The Democrats have just fired their biggest guns at the insurance industry but unfortunately they are shooting very loud blanks.
That's what they did Wednesday, when the the Senate Judiciary Committee held a hearing entitled “Prohibiting Price Fixing and Other Anticompetitive Conduct in the Health Insurance Industry.” The target is the McCarran-Ferguson Act.
There is no way in the world that the insurance companies are going to allow Congress to repeal McCarran-Ferguson, even though it really does allow their. "Price Fixing and Other Anticompetitive Conduct..." The insurance industry is the only one, other than Major League Baseball that gets a pass from anti-trust enforcement.
But don't expect the majority in Congress to play ball with those who are serious about getting rid of that exemption, even though the ever-quotable Sen. Chuck Schumer called it "...one of the worst accidents in American history..."
It was no accident at all. The McCarran Ferguson Act has been with us since 1945 when when the industry got Washington's willing lawmakers to reinstate the industry's immunities from federal regulation after the Supreme Court, a year before, had overturned the apple cart of special treatment insurers had gotten since right after the Civil War.
Because of McCarran-Ferguson they must regulated state-by-state which is an ineffective patchwork, compared to one national set of standards.
The result is the insurance behemoths don't have to pay attention to the anti-trust restrictions that prevent normal companies from colluding and engaging in their their other anti-competitive practices.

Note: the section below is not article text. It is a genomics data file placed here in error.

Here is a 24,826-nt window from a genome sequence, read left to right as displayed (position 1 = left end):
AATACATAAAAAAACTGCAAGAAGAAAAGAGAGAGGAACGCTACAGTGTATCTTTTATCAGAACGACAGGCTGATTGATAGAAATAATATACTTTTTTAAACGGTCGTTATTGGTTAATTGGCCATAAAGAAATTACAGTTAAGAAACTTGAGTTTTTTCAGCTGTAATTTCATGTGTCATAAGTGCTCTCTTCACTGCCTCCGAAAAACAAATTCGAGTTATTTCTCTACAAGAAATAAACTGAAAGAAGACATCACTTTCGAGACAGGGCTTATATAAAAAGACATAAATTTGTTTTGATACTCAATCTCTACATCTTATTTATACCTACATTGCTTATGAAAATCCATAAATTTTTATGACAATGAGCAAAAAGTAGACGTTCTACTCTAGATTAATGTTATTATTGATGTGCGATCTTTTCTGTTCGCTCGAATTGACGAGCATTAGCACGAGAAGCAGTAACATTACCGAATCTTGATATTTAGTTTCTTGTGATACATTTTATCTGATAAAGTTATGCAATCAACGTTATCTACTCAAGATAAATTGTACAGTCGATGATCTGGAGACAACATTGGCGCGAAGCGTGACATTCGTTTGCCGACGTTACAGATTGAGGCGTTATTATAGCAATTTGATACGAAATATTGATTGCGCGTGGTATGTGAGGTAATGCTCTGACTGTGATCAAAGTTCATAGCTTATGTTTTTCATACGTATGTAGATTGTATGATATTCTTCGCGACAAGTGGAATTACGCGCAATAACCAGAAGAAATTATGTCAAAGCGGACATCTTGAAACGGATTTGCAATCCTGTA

That's why Americans can't take their business elsewhere when their health insurer cheats them. There are no real alternatives. When it comes to abusive practices, the companies are allowed to all be in this together.
Understandably, they cherish this exemption. Since it has meant they could accumulate limitless wealth, all they will have to do is shower a little bit of it into the campaign coffers of this generation's pliant politicians and they will keep the advantage that lies at the heart of health care dysfunction in this country.
As we have heard ad nauseum, another way to achieve competition would be some variation of a public option. Of course, the industry is dead set against that idea too and can be expected to spend whatever it takes to distort the issue. However, there is one hint of their vulnerability.
It appears that maybe these guys are not as smart as they think they are. For instance, by putting out their blatantly misleading analyses of pending reform legislation, they were so shameless with their distortions that they insulted the members of Congress, who don't want to be treated like fools, whether they are or not.
So some variation of the public option is back on the table. But forget about repealing McCarran-Ferguson. It won't happen. The Democrats who threatened that were only being spiteful. But they did a service by bringing it up and displaying how it is the insurance companies can pretty much do whatever the hell they want to.